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Hoffmann, R. A wiki for the life sciences where authorship matters. Nature Genetics (2008)

Cosegregation of missense mutations of the luteinizing hormone receptor gene with familial male-limited precocious puberty.

Familial male-limited precocious puberty is a male-limited autosomal dominant condition. It is characterized by increased testosterone synthesis in the absence of testicular stimulation by luteinizing hormone (LH). We hypothesised that an abnormal configuration of the LH receptor might autonomously activate G protein coupling, and thereby cause the overproduction of testosterone in this condition. To test this hypothesis, we screened for mutations in a part of the LH receptor gene that is important for G protein binding. DNA sequence variation was detected in 2 out of 5 families with male-limited precocious puberty by the single strand conformation polymorphism technique. Direct sequencing demonstrated different single nucleotide substitutions in the sixth transmembrane region of the LH receptor gene. The mutations cosegregated with the disorder in both families (lod score 5.76 without recombination). Both mutations cause an amino acid substitution in the sixth transmembrane domain, close to the C-terminal portion of the third cytoplasmatic loop, a region which is important for the binding of G proteins. We conclude that familial male-limited precocious puberty cosegregates with missense mutations in the LH receptor gene. These findings support the hypothesis that increased activity of the LH receptor is the pathogenetic mechanism that causes the abnormal pubertal development in this condition.[1]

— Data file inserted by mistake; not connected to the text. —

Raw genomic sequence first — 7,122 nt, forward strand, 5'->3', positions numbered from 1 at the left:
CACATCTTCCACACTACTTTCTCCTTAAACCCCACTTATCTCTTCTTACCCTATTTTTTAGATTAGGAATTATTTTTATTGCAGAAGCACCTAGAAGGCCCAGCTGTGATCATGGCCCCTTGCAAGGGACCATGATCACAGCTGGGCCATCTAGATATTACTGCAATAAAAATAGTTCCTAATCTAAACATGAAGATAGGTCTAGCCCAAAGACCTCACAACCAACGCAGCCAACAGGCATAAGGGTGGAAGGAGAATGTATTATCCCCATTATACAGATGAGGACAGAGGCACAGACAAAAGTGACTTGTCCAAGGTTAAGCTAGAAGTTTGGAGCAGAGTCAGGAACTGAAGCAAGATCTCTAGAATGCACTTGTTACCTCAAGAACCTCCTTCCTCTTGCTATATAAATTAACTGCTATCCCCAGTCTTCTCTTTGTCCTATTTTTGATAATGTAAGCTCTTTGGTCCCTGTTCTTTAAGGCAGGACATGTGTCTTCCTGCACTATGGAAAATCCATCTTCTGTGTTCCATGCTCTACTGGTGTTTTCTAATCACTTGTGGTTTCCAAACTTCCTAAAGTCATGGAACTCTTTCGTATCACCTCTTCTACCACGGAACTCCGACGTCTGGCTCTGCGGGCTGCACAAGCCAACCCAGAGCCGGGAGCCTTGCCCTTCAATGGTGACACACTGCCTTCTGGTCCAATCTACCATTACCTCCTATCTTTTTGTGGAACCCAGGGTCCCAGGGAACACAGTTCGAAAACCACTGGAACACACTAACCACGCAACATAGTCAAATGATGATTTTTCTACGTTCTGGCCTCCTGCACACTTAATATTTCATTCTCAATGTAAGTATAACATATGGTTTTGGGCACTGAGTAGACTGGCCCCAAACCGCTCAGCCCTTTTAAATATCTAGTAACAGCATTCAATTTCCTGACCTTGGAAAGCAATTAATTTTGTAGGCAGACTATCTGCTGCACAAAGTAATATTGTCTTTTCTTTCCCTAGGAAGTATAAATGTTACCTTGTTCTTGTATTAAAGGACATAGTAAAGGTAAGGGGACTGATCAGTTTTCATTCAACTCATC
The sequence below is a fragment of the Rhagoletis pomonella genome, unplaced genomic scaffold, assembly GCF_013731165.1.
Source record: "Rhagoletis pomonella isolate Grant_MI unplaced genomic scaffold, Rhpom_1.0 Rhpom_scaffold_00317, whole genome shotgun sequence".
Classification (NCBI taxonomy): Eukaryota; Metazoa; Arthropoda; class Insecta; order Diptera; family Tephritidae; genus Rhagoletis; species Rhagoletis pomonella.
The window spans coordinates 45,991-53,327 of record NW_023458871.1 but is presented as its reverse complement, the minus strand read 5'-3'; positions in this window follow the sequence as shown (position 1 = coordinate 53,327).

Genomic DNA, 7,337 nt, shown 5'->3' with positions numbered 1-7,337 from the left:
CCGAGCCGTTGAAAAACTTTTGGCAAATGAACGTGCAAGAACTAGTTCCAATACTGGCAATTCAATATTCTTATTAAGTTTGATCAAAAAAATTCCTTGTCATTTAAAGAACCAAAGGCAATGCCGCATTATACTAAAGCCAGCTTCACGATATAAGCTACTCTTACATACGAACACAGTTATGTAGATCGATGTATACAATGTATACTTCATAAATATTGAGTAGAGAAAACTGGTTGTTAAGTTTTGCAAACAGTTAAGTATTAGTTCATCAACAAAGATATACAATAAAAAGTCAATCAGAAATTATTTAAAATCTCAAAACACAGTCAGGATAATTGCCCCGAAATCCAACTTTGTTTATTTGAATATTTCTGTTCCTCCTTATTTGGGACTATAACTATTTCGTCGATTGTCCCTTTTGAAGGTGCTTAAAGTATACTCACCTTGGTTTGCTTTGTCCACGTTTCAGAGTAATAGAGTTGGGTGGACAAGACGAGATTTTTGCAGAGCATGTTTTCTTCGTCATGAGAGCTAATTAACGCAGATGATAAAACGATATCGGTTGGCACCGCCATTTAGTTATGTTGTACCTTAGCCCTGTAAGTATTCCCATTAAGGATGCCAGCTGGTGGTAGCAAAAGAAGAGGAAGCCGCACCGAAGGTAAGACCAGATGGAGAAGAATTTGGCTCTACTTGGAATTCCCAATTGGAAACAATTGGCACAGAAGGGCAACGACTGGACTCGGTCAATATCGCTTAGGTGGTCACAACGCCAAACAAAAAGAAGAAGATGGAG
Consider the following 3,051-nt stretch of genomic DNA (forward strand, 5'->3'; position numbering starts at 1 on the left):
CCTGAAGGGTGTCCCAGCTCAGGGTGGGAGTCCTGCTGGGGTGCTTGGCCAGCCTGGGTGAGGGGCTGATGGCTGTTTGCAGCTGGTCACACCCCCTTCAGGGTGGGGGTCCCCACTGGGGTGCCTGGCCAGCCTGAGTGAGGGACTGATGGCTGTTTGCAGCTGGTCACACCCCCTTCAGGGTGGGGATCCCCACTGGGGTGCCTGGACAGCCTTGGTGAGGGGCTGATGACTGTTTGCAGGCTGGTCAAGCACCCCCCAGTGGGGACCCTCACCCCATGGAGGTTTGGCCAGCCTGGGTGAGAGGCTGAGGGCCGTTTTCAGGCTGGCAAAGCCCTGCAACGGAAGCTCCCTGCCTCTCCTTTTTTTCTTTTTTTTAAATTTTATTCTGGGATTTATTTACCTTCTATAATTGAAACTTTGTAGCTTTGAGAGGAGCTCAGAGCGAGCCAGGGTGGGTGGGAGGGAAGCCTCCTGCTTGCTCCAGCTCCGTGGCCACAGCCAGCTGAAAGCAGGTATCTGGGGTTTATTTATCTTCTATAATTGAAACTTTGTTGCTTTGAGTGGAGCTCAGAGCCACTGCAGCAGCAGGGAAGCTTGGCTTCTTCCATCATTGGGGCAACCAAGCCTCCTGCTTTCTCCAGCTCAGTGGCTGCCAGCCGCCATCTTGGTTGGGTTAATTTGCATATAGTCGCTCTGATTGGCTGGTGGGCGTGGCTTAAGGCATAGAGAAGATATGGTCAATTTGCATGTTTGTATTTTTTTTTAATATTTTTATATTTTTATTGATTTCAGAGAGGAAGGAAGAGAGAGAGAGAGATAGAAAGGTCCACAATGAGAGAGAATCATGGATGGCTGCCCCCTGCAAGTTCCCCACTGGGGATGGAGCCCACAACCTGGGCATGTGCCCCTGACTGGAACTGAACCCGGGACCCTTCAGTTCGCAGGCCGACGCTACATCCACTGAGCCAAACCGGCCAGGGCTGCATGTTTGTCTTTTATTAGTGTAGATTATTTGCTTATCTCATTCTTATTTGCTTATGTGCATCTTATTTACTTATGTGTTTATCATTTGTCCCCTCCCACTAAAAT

1. Cosegregation of missense mutations of the luteinizing hormone receptor gene with familial male-limited precocious puberty. Kremer, H., Mariman, E., Otten, B.J., Moll, G.W., Stoelinga, G.B., Wit, J.M., Jansen, M., Drop, S.L., Faas, B., Ropers, H.H. Hum. Mol. Genet. (1993) [Pubmed]
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